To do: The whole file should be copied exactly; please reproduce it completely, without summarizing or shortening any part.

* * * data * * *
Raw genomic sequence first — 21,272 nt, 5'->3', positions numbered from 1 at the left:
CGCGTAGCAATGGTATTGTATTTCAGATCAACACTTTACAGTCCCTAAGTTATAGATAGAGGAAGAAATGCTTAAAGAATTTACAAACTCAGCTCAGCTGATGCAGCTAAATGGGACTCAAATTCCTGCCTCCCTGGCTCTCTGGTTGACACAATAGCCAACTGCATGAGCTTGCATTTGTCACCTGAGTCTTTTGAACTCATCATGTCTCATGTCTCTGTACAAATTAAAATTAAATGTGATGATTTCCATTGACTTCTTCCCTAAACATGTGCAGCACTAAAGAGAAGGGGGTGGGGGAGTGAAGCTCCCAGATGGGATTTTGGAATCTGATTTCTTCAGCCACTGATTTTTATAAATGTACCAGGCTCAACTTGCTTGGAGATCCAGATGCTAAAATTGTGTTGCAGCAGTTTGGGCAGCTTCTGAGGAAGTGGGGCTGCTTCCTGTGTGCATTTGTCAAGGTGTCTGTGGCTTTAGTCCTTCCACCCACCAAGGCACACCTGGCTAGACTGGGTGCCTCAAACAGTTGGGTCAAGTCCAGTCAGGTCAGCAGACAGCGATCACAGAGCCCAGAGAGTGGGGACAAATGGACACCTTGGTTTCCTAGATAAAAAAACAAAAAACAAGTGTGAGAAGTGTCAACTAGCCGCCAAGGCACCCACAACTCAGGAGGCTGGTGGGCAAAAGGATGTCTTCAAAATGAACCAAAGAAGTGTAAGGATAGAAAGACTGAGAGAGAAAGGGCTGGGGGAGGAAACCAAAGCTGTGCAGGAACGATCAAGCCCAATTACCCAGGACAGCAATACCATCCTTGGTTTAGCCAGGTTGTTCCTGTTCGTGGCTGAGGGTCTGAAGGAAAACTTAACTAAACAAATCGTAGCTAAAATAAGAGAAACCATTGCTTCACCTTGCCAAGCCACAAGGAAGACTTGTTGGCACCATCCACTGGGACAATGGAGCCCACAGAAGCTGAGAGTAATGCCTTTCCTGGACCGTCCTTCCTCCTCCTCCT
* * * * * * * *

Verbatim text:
Raw genomic sequence first — 21,272 nt, 5'->3', positions numbered from 1 at the left:
CGCGTAGCAATGGTATTGTATTTCAGATCAACACTTTACAGTCCCTAAGTTATAGATAGAGGAAGAAATGCTTAAAGAATTTACAAACTCAGCTCAGCTGATGCAGCTAAATGGGACTCAAATTCCTGCCTCCCTGGCTCTCTGGTTGACACAATAGCCAACTGCATGAGCTTGCATTTGTCACCTGAGTCTTTTGAACTCATCATGTCTCATGTCTCTGTACAAATTAAAATTAAATGTGATGATTTCCATTGACTTCTTCCCTAAACATGTGCAGCACTAAAGAGAAGGGGGTGGGGGAGTGAAGCTCCCAGATGGGATTTTGGAATCTGATTTCTTCAGCCACTGATTTTTATAAATGTACCAGGCTCAACTTGCTTGGAGATCCAGATGCTAAAATTGTGTTGCAGCAGTTTGGGCAGCTTCTGAGGAAGTGGGGCTGCTTCCTGTGTGCATTTGTCAAGGTGTCTGTGGCTTTAGTCCTTCCACCCACCAAGGCACACCTGGCTAGACTGGGTGCCTCAAACAGTTGGGTCAAGTCCAGTCAGGTCAGCAGACAGCGATCACAGAGCCCAGAGAGTGGGGACAAATGGACACCTTGGTTTCCTAGATAAAAAAACAAAAAACAAGTGTGAGAAGTGTCAACTAGCCGCCAAGGCACCCACAACTCAGGAGGCTGGTGGGCAAAAGGATGTCTTCAAAATGAACCAAAGAAGTGTAAGGATAGAAAGACTGAGAGAGAAAGGGCTGGGGGAGGAAACCAAAGCTGTGCAGGAACGATCAAGCCCAATTACCCAGGACAGCAATACCATCCTTGGTTTAGCCAGGTTGTTCCTGTTCGTGGCTGAGGGTCTGAAGGAAAACTTAACTAAACAAATCGTAGCTAAAATAAGAGAAACCATTGCTTCACCTTGCCAAGCCACAAGGAAGACTTGTTGGCACCATCCACTGGGACAATGGAGCCCACAGAAGCTGAGAGTAATGCCTTTCCTGGACCGTCCTTCCTCCTCCTCCT